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The term “Old World monkey” refers to species of monkeys that are found in Africa and Asia. They are the most widely distributed group of non-human primates. The environments that Old World monkeys inhabit range from tropical forests to dry grasslands and from hot urban areas to snowy, mountainous regions.
Old World monkeys can be found in trees or on the ground. All species have a tail*, but it is not prehensile, meaning they cannot hang from it or use it like an extra arm or leg. As they often sit or sleep on hard surfaces, many species of Old World monkeys have hairless, calloused, sitting pads on their rumps called “ischial callosities (1).” In some species, females experience a period of estrous, which is when the genital region of adult females swells and turns bright pink or red as they approach ovulation, a feature that attracts males.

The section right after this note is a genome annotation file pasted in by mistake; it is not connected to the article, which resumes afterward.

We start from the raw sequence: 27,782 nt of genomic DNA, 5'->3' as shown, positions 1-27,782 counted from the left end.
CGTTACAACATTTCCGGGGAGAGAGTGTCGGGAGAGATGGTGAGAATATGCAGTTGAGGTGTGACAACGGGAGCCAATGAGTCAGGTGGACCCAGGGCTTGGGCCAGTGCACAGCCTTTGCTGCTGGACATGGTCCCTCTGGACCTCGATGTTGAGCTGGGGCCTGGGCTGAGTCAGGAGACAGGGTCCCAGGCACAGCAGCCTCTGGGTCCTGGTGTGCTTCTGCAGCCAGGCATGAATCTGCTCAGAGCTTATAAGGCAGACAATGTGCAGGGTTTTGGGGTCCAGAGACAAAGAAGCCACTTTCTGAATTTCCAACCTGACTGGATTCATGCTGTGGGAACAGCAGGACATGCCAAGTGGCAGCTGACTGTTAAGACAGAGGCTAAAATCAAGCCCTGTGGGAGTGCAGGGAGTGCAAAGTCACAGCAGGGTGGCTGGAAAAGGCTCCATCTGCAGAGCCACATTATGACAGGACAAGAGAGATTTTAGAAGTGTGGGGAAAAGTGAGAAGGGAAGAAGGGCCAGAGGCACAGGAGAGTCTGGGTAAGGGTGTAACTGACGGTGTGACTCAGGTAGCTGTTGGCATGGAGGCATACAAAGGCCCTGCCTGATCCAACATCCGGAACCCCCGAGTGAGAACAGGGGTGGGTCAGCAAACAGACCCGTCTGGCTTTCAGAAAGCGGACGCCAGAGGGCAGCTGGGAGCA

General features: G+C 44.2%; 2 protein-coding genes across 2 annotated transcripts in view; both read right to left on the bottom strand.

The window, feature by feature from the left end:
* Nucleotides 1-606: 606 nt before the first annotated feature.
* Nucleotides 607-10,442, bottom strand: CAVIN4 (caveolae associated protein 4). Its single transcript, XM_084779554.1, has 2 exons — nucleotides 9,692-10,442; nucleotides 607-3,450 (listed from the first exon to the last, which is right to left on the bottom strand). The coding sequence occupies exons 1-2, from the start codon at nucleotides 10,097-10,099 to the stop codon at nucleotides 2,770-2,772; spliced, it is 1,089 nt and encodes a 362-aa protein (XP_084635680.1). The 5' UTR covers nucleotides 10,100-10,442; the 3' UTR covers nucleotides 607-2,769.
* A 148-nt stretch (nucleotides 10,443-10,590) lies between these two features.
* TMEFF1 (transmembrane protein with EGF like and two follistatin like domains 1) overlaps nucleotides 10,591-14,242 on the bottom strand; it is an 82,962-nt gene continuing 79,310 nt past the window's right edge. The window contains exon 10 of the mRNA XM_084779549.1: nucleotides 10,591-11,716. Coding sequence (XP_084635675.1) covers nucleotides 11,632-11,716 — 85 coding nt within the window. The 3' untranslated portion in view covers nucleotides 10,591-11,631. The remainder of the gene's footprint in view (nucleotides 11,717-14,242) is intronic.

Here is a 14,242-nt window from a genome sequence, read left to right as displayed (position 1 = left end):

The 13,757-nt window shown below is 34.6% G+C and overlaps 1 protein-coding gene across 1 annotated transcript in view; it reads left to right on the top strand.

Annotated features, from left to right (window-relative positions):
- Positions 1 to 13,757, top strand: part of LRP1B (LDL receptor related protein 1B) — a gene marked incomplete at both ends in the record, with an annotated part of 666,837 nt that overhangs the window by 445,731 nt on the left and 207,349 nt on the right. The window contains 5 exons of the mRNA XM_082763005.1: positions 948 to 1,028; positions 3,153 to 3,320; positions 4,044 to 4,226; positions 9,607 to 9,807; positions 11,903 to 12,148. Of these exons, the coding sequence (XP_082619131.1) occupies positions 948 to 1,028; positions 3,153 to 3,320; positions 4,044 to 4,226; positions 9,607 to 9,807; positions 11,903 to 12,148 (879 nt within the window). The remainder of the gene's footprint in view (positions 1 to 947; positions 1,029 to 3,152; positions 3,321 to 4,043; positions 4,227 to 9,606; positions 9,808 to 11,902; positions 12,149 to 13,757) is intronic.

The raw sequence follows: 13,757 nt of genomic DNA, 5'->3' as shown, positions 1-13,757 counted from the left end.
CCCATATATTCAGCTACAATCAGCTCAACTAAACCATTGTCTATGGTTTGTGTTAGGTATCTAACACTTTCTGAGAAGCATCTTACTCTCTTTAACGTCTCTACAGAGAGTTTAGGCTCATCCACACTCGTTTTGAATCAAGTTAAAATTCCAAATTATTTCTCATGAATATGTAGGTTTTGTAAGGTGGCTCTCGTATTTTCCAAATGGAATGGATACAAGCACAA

Note: The Barbary macaque of Gibraltar is often called an ape because its tail is so short that it appears non-existent. However, this macaque is not an ape; it is an old world monkey.
Other Examples of Old World Monkeys:
Baboons, guenons, mandrills, colobuses, langurs